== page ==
Barely legal

Catharine MacKinnon's new book argues that when it comes to human rights, women are hardly in the picture.


Sarah Goldstein
July 27, 2006 9:04PM (UTC)

For those unfamiliar with the writing of feminist legal scholar and practicing lawyer Catharine MacKinnon, a review of her new book -- "Are Women Human?" -- in the Nation serves as an excellent introduction. The book gathers her speeches and articles of the past 20 years on the subject of sex equality and international law. Arguing that "the risk of violence and violation within the household is one thing women, irrespective of their social position, creed, color or culture, share in common," MacKinnon goes on to show how, despite supposedly far-reaching international human rights laws, women remain unprotected.

The lack of action for human rights abuses against women is what MacKinnon terms "double-edged denial." As reviewer Martha Nussbaum -- a respected feminist legal scholar in her own right -- explains it, "the abuse is considered either too extraordinary to be believed [such as mass rapes during wartime] or too ordinary to constitute a major human rights violation [such as a wife tortured by her husband]." Nussbaum goes on to write that "until recently, abuses like rape and sexual torture lacked good human rights standards because human rights norms were typically devised by men thinking about men's lives." As MacKinnon shrewdly puts it: "If men don't need it, women don't get it." The result of this male-centered worldview is that "women have not yet become fully human in the legal and political sense, bearers of equal, enforceable human rights."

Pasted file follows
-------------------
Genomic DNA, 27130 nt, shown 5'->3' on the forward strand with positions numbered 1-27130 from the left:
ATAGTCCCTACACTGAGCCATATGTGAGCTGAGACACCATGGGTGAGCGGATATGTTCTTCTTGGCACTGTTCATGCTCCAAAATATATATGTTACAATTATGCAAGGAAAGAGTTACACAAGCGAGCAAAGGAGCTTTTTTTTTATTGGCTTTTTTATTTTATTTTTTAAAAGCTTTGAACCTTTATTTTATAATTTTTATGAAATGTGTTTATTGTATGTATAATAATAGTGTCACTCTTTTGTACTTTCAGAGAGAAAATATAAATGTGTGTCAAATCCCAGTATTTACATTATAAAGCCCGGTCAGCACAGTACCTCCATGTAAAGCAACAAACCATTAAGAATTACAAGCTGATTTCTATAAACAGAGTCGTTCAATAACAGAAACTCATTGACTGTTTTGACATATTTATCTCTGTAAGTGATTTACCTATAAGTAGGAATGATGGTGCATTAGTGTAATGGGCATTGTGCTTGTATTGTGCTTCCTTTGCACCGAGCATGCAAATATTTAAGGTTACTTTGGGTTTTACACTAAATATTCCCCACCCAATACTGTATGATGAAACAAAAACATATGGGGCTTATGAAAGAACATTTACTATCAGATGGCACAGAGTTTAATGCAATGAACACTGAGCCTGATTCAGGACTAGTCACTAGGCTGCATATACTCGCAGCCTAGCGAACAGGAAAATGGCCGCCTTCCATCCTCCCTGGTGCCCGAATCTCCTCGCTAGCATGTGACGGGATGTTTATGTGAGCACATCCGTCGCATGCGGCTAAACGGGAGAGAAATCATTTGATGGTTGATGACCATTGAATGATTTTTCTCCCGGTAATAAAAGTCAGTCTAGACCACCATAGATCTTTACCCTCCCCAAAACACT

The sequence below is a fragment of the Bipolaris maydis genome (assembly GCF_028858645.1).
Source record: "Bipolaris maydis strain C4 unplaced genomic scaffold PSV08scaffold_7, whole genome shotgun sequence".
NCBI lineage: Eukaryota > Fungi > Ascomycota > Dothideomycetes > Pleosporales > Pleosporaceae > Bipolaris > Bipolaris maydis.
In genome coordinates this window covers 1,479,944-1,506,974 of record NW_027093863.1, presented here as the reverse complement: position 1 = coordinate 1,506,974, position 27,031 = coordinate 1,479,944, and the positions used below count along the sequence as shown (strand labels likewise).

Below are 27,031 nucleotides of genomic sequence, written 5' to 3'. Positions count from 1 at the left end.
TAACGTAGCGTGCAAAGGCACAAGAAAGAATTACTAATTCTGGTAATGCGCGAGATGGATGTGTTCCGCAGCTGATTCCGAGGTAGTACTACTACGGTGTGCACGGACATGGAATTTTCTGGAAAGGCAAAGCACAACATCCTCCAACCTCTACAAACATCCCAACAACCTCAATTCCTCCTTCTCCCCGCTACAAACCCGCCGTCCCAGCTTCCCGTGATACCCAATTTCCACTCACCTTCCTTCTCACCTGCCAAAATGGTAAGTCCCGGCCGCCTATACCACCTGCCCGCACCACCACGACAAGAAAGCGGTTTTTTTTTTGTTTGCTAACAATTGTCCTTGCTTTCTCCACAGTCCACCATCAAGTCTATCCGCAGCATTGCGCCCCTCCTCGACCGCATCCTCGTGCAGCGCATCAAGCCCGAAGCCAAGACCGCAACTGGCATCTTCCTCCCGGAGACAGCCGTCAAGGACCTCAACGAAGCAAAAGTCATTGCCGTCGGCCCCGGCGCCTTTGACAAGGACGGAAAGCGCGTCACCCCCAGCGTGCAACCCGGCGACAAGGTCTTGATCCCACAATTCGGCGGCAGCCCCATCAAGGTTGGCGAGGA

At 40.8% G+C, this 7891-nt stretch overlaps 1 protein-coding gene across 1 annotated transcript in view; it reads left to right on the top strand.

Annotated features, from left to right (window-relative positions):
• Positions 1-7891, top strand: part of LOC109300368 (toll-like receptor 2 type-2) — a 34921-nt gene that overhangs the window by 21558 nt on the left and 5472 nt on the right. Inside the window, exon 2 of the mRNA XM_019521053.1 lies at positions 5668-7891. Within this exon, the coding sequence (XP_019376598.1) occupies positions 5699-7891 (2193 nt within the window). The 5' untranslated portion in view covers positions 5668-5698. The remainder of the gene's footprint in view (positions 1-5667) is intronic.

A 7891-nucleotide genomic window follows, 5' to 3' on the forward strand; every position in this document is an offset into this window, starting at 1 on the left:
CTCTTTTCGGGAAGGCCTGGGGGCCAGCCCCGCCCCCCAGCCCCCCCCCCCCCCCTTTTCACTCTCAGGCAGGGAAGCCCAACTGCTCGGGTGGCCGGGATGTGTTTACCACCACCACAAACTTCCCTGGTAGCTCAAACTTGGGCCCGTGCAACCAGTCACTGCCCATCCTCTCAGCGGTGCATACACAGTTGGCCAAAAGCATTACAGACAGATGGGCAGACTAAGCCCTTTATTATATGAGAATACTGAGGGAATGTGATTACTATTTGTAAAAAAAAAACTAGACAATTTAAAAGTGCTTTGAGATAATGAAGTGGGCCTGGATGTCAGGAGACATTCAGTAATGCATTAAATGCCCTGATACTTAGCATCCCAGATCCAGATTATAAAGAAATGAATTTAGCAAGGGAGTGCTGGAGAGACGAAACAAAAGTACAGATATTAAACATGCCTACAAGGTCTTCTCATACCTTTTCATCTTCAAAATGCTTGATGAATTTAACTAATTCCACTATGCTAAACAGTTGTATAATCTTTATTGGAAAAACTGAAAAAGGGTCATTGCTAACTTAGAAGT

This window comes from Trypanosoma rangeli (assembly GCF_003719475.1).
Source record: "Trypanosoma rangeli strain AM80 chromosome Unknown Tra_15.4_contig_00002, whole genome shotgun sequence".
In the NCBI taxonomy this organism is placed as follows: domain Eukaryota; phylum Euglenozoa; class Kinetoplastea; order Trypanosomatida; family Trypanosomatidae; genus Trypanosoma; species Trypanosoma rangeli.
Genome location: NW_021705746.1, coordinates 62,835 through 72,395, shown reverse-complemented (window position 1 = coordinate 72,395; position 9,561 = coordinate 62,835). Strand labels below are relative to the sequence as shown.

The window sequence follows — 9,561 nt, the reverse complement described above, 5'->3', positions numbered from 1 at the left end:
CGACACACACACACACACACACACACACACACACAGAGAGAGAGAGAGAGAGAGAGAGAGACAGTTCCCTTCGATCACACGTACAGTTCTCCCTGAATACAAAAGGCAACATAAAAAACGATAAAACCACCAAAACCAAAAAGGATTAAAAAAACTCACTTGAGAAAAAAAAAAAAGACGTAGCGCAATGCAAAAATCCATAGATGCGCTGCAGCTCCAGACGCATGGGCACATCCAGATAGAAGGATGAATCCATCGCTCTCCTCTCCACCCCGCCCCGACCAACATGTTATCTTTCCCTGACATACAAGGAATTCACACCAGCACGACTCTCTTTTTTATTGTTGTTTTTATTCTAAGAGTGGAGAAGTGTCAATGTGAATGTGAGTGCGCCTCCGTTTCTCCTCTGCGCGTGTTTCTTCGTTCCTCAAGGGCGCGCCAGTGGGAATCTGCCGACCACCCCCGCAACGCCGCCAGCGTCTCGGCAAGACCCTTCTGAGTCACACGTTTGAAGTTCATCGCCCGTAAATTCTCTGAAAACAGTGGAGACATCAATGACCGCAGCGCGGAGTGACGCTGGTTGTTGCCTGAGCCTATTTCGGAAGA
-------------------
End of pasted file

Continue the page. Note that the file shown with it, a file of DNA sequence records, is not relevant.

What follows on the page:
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If you think MacKinnon's title is a little over the top, spend some time reading the astounding amount of research she has compiled, the reports, stories and cases she herself argued -- and won -- and you will start to get an inkling as to how women are repeatedly disgraced in the eyes of the law. One of the most arresting examples MacKinnon gives is on the matter of torture.

As Nussbaum, incorporating MacKinnon, cogently writes, "There is a category of torture, and we think we know how to define it. We think we know what it does: It uses violence to control and intimidate. And yet when violence is used to control and intimidate women 'in homes in Nebraska rather than prison cells in Chile,' we don't call it torture, and we somehow think it is not the same thing. Torture in Chile is not explained away as the work of isolated sick individuals. We know it is political, and we can see how systemic it often is. When violence happens to women in Nebraska, we say, 'Oh well, that was only some sicko, and men aren't really like that.' Well, given the numbers, shouldn't we ask more questions about that?"


Sarah Goldstein

Sarah Goldstein is an editorial fellow at Salon.

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